If there is data retention by law, the ISP will make sure to not store the data longer than required or to store more data than required..
The access speeds of consumer connections has grown up to a point where the quality of services can be distinguished by the speed they are delivered with. “Real-time” applications like watching a video or listening to audio streams are heavily depending on a fast delivery, otherwise they are not considered usable. Larger providers tried to exploit this and try to sell their own services with a faster speed and artificially limiting the access to others. Since this can lead to a blurred view of the world, with slow services along with the information they contain not being used anymore, we refuse this concept.
The ISP will not artificially limit the bandwidth of a user he provides access to if this is not part of the contract between the ISP and the user.
The ISP will do as best as he can to provide its users equal and fast access to the whole Internet.
Censorship restrains information, no matter if the censor think it is right to do so. A provider should be a neutral instance, only providing access to the Internet, but not judging its content.
The ISP will not participate in engagements aiming at the restriction of Internet access in any kind. The ISP will not restrict Internet access in any way. If legally forced to implement filtering, it will do not more than required.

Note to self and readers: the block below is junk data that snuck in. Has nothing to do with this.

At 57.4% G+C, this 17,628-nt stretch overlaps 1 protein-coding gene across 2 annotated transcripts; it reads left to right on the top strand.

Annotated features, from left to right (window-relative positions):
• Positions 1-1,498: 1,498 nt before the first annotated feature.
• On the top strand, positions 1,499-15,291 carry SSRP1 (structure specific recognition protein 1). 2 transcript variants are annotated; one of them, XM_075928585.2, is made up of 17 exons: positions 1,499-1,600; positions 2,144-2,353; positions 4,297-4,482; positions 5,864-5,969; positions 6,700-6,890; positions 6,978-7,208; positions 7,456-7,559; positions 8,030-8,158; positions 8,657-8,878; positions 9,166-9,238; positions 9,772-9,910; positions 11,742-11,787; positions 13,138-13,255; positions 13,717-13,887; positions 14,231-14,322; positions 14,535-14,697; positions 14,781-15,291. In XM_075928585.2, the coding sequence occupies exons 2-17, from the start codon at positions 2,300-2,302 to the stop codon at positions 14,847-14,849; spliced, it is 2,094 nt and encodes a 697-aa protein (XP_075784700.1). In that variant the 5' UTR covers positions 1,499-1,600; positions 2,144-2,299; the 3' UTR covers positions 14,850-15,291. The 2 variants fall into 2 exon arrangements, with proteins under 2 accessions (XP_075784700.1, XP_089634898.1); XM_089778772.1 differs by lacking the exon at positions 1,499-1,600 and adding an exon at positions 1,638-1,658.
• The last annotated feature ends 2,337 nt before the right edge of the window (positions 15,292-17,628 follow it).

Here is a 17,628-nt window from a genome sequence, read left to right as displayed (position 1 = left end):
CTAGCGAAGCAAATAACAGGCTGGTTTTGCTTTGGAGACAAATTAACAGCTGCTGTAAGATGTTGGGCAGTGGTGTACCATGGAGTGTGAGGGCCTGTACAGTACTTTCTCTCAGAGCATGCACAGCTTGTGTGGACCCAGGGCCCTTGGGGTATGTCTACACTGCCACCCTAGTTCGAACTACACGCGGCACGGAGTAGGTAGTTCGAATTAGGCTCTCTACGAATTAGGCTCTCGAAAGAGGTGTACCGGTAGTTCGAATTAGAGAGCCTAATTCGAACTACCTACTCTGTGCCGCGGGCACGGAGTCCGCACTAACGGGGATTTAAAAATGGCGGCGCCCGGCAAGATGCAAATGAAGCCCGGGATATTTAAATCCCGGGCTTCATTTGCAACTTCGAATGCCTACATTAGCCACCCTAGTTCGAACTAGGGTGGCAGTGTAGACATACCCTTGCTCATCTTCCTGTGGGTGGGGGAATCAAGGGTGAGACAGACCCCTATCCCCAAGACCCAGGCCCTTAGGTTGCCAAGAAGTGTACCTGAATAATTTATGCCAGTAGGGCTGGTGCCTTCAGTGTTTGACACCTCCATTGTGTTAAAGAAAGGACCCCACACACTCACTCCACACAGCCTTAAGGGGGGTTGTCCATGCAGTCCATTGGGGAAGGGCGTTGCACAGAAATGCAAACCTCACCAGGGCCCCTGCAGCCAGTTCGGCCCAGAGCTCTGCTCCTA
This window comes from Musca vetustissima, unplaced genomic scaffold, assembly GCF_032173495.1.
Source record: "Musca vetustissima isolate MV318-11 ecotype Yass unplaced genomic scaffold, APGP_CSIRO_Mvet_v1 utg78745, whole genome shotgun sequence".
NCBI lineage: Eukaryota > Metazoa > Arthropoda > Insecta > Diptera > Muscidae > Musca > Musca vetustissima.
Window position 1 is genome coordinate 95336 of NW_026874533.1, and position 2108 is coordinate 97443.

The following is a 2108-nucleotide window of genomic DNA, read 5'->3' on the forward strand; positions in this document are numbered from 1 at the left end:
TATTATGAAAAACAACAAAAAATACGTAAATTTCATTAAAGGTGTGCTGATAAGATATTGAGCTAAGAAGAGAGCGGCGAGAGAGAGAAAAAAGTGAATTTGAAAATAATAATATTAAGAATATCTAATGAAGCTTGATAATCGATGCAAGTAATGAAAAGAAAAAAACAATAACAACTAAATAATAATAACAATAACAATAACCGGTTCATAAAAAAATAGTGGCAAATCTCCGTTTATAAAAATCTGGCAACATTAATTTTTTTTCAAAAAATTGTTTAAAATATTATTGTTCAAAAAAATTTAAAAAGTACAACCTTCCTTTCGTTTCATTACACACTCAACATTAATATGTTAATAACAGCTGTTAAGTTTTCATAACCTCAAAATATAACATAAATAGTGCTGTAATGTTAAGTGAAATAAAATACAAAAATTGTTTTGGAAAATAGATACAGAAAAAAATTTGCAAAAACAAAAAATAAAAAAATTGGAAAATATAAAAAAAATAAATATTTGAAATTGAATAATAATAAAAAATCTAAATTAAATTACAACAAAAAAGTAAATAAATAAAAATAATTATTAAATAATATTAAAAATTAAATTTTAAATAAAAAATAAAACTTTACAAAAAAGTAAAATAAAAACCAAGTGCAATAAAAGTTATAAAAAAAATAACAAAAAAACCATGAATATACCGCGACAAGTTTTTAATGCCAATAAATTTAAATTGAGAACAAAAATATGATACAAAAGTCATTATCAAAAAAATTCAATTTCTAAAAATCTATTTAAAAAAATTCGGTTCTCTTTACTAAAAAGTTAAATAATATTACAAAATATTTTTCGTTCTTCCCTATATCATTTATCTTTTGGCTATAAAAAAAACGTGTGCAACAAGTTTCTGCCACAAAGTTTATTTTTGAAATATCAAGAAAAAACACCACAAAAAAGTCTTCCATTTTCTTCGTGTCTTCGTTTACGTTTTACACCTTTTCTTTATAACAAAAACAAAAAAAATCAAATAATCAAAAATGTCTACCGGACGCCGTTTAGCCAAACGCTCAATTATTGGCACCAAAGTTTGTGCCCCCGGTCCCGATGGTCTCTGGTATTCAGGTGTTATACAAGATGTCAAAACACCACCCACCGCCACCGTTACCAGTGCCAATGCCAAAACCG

The Internet has become colorful and easy to use, so everyone can participate. On the other hand, the Internet has become a place where everybody is already comfortable. Its users are mostly only consuming contents, without knowing the technical background. But this is dangerous, since people are not able anymore to control the infrastructure they use. If, for whatever reason, the Internet access, or a specific service, would shut down, only few, if any at all, people would be able to repair that.
The ISP has the goal to spread knowledge about the Internet and its usage, to help users becoming more than a consumer. The ISP wants its users to be able to also create services, instead of only using them.
Everything claimed by an organisation is only relevant if it is able to actually fulfil these claims. But it is difficult to guarantee if you are depending on something or somebody else.
Thus, the ISP wants to be autonomous. The ISP does as best as he can to run services by itself, ensuring full control over services offered to its users.
In order to allow the spread of knowledge, you have to pass it. Thus, the ISP is open to everyone. The ISP invites its members to help maintain the services.
Advertising is everywhere. Advertising is annoying. We don't want to live in a world where every single mail you write, every post you leave somewhere is used to advertise something.
Thus, the ISP advertising-free: There is no advertising ever on the services the ISP provides. The ISP might send out newsletters or choose its own forms of advertising, but the services without advertising.